We often hear about how every story needs a killer first line that hooks the reader and drags them into the story. But how often do we really stop and think about the opening lines we read? If you’re like me, you probably barely even notice them, and don’t remember them when you’re done with the next line, let alone the story.
So how do we learn to write great first lines? Well, one way is to find some examples to study. I recently had just such an opportunity when I read Mary Robinette Kowal’s short story collection, “Word Puppets”. Two of the stories have won Hugo awards, and one was nominated.
So let’s look at her first lines:
Light dappled through the trees in the family courtyard, painting shadows on the paving stones. (The Bound Man)
Dear Grandma, Your letters beat me to Husa and I’ve told the computer to dole them out at the intervals that you sent them. (Chrysalis)
As the warrior guided his horse back home, she pondered what the future might hold. (Rampion)
Kahe peeked over the edge of the earthen trench as his tribe’s retreating warriors broke from the bamboo grove onto the lava field. (At the Edge of Dying)
The clockwork chickadee was not as pretty as the nightingale. (The Clockwork Chickadee)
Saskia leaned into the darkness above the stage, only vaguely aware of the wooden rail against her hips as she re-tied the left headstring on her marionette. (Body Language)
The sun peeking through the grapevines felt hotter on Bharat Mundari’s neck than twenty-four degrees. (Waiting for Rain)
Mary Elois Jackson stood inside the plain steel box of the time machine. (First Flight)
Sliding his hands over the clay, Sly relished the moisture oozing around his fingers. (Evil Robot Monkey)
The afternoon sun angled across the scarred wood counter despite the bamboo shade Elise had lowered. (The Consciousness Problem)
His keys dropped, rattling on the parquet floor. (For Solo Cello, op. 12)
With one hand, Rava adjusted the VR interface glasses where they bit into the bridge of her nose, while she kept her other hand buried in Cordelia’s innards. (For Want of a Nail)
I was born Rosa Carlotta Silvana Grisanti, but in the mid-eighties, I legally changed my name to Eve. (The Shocking Affair of the Dutch Steamship Friesland)
Melia adjusted Dora’s salt-suit, feeling as if it were futile because the two-year old would have the sweatband off her head the instant Melia’s back was turned. (Salt of the Earth)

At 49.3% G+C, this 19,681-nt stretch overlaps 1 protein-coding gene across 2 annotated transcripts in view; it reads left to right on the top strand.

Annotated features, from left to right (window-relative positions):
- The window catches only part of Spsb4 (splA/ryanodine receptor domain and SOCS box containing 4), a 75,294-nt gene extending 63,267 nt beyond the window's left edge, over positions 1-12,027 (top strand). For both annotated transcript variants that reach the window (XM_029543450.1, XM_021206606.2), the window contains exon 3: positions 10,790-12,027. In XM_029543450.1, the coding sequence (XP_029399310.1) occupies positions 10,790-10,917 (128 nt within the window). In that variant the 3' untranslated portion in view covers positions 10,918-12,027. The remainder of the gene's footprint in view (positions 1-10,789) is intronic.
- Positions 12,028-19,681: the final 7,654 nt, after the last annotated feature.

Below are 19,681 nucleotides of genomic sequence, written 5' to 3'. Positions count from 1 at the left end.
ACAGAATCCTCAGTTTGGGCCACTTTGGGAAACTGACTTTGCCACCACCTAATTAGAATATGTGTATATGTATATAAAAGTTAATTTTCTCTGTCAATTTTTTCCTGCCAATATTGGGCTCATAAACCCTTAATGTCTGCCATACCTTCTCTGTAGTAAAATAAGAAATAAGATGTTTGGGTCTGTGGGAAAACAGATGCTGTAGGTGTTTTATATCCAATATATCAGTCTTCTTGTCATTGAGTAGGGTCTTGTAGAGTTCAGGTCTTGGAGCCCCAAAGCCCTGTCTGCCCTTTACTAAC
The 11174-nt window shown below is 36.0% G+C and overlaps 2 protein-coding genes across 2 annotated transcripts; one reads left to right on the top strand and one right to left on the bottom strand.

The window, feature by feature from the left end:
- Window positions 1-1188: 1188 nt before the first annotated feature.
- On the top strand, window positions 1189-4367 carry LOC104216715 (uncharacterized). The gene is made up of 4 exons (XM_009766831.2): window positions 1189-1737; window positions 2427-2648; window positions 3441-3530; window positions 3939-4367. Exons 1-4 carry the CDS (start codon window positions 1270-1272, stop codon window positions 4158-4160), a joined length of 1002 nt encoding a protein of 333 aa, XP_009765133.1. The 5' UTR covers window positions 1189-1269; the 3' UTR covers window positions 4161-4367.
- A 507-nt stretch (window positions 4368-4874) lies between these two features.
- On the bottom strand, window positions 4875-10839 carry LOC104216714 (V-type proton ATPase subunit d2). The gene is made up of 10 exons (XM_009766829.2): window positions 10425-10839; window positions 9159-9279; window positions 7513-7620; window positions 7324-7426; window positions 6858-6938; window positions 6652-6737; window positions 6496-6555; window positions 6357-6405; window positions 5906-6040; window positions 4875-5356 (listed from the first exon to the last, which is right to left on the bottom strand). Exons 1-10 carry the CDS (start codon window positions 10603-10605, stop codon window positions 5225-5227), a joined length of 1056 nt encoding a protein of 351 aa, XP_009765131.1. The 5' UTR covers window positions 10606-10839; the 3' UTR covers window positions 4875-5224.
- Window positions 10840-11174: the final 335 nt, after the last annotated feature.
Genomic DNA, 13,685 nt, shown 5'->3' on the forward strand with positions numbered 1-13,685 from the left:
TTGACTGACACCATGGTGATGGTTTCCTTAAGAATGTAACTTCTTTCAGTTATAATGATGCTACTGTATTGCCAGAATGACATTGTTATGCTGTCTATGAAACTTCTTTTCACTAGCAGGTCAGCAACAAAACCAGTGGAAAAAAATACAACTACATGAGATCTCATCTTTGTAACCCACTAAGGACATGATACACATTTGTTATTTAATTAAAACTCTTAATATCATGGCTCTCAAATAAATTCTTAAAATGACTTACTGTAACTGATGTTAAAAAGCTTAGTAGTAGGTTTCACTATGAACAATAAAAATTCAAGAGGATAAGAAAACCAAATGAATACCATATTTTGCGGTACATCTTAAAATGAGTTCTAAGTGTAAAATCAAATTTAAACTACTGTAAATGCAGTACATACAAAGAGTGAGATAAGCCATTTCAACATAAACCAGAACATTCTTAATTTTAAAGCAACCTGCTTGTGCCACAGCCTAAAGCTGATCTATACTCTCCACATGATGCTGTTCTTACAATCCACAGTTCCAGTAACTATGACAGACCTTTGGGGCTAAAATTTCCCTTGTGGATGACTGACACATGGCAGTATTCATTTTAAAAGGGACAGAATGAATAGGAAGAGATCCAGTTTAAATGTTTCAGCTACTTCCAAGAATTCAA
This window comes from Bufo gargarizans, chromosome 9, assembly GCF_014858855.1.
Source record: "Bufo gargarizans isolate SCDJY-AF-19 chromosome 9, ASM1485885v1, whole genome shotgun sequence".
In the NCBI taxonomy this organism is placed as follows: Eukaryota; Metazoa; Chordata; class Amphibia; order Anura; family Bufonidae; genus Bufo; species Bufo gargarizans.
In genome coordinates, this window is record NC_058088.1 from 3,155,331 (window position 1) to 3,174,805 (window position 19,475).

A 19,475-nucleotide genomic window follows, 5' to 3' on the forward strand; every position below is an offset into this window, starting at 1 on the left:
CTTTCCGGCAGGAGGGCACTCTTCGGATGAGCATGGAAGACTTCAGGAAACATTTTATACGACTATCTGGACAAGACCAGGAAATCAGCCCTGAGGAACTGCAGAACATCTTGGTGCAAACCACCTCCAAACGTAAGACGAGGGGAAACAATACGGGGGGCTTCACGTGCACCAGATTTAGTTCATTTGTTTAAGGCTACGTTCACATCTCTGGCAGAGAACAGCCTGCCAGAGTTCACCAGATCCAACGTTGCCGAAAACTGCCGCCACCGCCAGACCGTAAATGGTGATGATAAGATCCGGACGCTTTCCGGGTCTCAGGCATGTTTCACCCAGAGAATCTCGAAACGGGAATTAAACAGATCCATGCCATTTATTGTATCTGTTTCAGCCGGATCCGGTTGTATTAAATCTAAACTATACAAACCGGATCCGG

Half-consciously, Kim put a hand up to cover her new nose ring. (American Changeling)
Viola leaned across the white tablecloth of Luigi’s Interstellar Cafe and Pub. (The White Phoenix Feather: A Tale of Cuisine and Ninjas)
Doubled over with another hacking cough, Fidel Dobes turned away from his 1402 punchcard reader. (We Interrupt This Broadcast)
Watching his mother kneel awkwardly in her rented space suit, Aaron worried his lower lip inside his own helmet. (Rockets Red)
Dorothy lived in the midst of the great Kansas prairies, with Uncle Henry, who was a farmer, and Aunt Em, who was the farmer’s wife. (The Lady Astronaut of Mars)
Is anyone else thinking the same thing I am after reading all of these: wow, these are…underwhelming? I’ve read every one of these stories–and liked them a lot–and yet very few of these seem all that spectacular.
A large portion of them simply describe an image: the sun through the leaves or blind-slats. A person in a pose or engaged in a minor movement. Only two begin with more than casual energy; the keys dropping to the floor and the character coughing violently.
Not one begins in anything typically considered in medias res. There are no explosions or gunfire, no fistfights, no crashes–nothing jarring at all, for the most part.
And yet nearly all of them begin in the middle of something. Most of them present an image that sets the stage, dangling a little tidbit sufficiently unusual or out of place to make the reader read the next line to see if it sheds light on the “out of place” detail:
The sun angles across the counter in spite of someone having lowered the blind. Why?
Why does this person have her hand buried in someone’s innards, and why are VR goggles involed?
Why are we talking about a clockwork chickadee (let’s face it, those two words alone are all the hook the story needs)?
Why is the writer stealing the beginning of “The Wizard of Oz”?
Why did the guy drop his keys?
All of these first lines, whether unremarkable or not, are designed to make the reader want to read the second line, which is usually designed to raise more questions than it answers.
Studying these first lines is a relief, in a way. This is an award-winning writer, and yet her hooks are not overtly phenomenal. They’re not what I would normally think of when someone tells me my first lines really need to grab the reader. We don’t need to spend a lot of time crafting the perfect opening line that would make Hemingway or Bradbury weep at the sheer beauty.
But we do need to pluck the reader’s mental guitar strings. We need to make them ask questions. We need to present them a vivid image to grab onto and explore further. We need to make them wonder what is going on–without scaring them off with sheer unfamiliarity (An opening line like, “Flarren zigged the gormlesh with the capachegger” probably isn’t going to invite the reader to continue–it’s just too much unusual in one go).
I think, though, that too often we get he feeling that our readers need to be dragged into our stories against their wills, and I don’t think that’s the case. If they’re picking up a story they’re wanting it to be good. They’re wanting it to get their attention. It won’t need the absolute perfect lure to do so, just an opening line that gives them a little spark of imagery and mystery enough to move on to the next line and the next.
It’s not easy to provide that, but it’s probably not as hard as we’re made to think.